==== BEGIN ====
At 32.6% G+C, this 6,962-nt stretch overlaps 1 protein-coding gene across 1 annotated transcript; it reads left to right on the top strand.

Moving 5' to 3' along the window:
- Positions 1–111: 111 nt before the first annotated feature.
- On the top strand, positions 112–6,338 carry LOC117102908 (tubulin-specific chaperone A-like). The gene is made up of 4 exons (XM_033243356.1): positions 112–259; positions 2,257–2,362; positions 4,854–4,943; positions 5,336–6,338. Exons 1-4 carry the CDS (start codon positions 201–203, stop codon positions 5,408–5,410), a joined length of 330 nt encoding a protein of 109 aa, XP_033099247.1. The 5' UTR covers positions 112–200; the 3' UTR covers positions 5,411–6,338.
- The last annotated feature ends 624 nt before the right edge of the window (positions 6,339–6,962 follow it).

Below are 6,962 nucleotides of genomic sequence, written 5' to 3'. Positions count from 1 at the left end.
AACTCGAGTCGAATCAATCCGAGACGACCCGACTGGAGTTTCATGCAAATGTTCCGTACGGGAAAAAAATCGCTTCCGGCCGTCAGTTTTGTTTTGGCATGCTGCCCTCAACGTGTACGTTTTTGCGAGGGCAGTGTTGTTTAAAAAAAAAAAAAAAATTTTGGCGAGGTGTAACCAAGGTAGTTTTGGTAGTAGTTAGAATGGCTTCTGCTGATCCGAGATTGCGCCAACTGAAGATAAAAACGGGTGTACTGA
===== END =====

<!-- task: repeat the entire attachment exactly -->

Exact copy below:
At 32.6% G+C, this 6,962-nt stretch overlaps 1 protein-coding gene across 1 annotated transcript; it reads left to right on the top strand.

Moving 5' to 3' along the window:
- Positions 1–111: 111 nt before the first annotated feature.
- On the top strand, positions 112–6,338 carry LOC117102908 (tubulin-specific chaperone A-like). The gene is made up of 4 exons (XM_033243356.1): positions 112–259; positions 2,257–2,362; positions 4,854–4,943; positions 5,336–6,338. Exons 1-4 carry the CDS (start codon positions 201–203, stop codon positions 5,408–5,410), a joined length of 330 nt encoding a protein of 109 aa, XP_033099247.1. The 5' UTR covers positions 112–200; the 3' UTR covers positions 5,411–6,338.
- The last annotated feature ends 624 nt before the right edge of the window (positions 6,339–6,962 follow it).

Below are 6,962 nucleotides of genomic sequence, written 5' to 3'. Positions count from 1 at the left end.
AACTCGAGTCGAATCAATCCGAGACGACCCGACTGGAGTTTCATGCAAATGTTCCGTACGGGAAAAAAATCGCTTCCGGCCGTCAGTTTTGTTTTGGCATGCTGCCCTCAACGTGTACGTTTTTGCGAGGGCAGTGTTGTTTAAAAAAAAAAAAAAAATTTTGGCGAGGTGTAACCAAGGTAGTTTTGGTAGTAGTTAGAATGGCTTCTGCTGATCCGAGATTGCGCCAACTGAAGATAAAAACGGGTGTACTGA